Floor clauses: Also a nightmare for British residents in Spain
It is estimated that around 200.000 British residents in Spain own properties with mortgages containing floor clauses that could be claimed at courts.
Mortgage floor clauses were declared as ‘abusive’ by the CJEU in December 2016 and last February the Spanish Supreme upheld this decision of the European Court and forced banks to pay back to their clients what they overpaid for their mortgage contracts affected by said clauses.
Among the affected are not only Spaniard, but also foreigners because the Spanish real estate market attracts numerous buyers from foreign countries, such as the United Kingdom, France or Germany.
Britons are the foreign buyers most affected by the floor clauses, both residents in Spain and non-residents. It is estimated that there are about 500,000 britons owning properties in Spain and, of the 300,000 residing in this country, it is estimated that 20,000 have mortgage floor clauses worth 7.000 euros average.
In addition, there is the possibility of claiming for the expenses of formalization of the said mortgages as well, that is to say, expenses like notary, property appraisal and the Tax on Documented Legal Actions (IAJD). These fees used to be paid by the client but now, under the CJEU and Spanish High Court rulings, they can be paid back by the bank in the same way as the floor clause claims.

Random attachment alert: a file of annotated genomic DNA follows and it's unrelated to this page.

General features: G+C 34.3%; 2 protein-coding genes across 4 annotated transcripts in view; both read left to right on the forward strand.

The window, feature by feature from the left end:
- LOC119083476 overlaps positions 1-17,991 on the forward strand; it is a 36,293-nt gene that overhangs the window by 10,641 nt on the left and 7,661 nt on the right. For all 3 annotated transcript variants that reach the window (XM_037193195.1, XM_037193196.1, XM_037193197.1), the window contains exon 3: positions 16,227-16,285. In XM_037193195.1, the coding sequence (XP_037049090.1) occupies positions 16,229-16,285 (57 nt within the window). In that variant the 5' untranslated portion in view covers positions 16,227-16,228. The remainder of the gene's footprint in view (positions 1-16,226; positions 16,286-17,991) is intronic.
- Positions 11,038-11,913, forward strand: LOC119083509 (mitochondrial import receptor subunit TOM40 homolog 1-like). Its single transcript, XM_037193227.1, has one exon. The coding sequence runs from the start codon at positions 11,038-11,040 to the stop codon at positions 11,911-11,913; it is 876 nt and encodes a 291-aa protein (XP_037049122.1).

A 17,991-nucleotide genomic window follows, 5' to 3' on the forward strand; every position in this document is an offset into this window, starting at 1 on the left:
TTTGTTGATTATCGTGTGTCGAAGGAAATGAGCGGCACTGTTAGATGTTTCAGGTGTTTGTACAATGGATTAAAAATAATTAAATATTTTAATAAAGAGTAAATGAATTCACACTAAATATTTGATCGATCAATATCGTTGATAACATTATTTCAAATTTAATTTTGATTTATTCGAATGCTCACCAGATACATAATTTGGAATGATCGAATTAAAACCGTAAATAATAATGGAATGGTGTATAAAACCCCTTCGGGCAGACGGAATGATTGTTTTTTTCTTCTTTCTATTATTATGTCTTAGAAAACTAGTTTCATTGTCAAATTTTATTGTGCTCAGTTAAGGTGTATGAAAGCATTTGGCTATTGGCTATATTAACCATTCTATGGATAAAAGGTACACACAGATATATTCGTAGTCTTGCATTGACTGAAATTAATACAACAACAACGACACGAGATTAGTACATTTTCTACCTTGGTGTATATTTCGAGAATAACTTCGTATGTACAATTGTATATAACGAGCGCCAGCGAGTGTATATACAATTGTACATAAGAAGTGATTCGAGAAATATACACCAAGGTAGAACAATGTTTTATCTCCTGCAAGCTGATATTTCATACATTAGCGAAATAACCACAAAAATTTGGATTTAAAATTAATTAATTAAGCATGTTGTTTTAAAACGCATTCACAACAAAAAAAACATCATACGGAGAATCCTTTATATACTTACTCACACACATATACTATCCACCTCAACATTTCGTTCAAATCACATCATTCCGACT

In 2015, Britons accounted for 21% of property sales in the Spanish market, 42% more than the previous year, concentrated in areas such as Alicante or the Andalusian Costa del Sol.
The largest number of British residents in Spain affected by the floor clauses is located in Andalusia. 25% of these British residents, about 5,000, live in this region, followed by Catalonia with 4,000 (20%), and the Community of Madrid with 3,200 affected (16%).
These citizens have a greater feeling of legal uncertainty: the lack of knowledge of the Spanish banking legislation is compounded by the fears of Brexit affecting the equity value of their properties, because since the Brexit referendum the pound has fallen in value by 11% with regards to euro and 17% compared to the dollar.
As per the taxation consequences of the British exit from the EU, given that the amounts obtained by the applicants will be taxed by the Income Tax in the Spanish Tax Agency, there is less uncertainty, since the double-taxation agreements between Spain and the UK are bilateral, apart from the EU.
However, floor clauses are not the only legal problem British citizens owning properties in Spain are facing. Other 100.000 investors from the UK are affected by the turnkey deposit claims. Thus, in January the First Instance Court number 1 from Murcia accepted the joint claim from fifteen British buyers and they were given back 402,350 euros of what they paid for non-received properties.
Henceforth, many of these British citizens are claiming legal counselling to shield their properties in Spain. Providing them with as much information as possible on how to claim their money at court or the kind of procedures to be followed in these cases, will bring them legal certainty for their investments, both present and future, in Spain.
Del Canto Chambers’ Editorial Board